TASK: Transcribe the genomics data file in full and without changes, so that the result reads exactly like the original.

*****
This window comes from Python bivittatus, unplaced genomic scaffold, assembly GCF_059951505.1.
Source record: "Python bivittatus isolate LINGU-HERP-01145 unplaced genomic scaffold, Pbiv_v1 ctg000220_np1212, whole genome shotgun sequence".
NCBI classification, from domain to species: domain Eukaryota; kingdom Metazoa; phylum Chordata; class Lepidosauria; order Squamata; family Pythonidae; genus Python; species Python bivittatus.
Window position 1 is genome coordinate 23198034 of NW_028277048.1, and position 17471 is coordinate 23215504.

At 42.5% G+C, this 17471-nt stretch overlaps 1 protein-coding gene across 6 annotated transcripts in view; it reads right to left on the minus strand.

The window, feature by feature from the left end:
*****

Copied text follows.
This window comes from Python bivittatus, unplaced genomic scaffold, assembly GCF_059951505.1.
Source record: "Python bivittatus isolate LINGU-HERP-01145 unplaced genomic scaffold, Pbiv_v1 ctg000220_np1212, whole genome shotgun sequence".
NCBI classification, from domain to species: domain Eukaryota; kingdom Metazoa; phylum Chordata; class Lepidosauria; order Squamata; family Pythonidae; genus Python; species Python bivittatus.
Window position 1 is genome coordinate 23198034 of NW_028277048.1, and position 17471 is coordinate 23215504.

At 42.5% G+C, this 17471-nt stretch overlaps 1 protein-coding gene across 6 annotated transcripts in view; it reads right to left on the minus strand.

The window, feature by feature from the left end: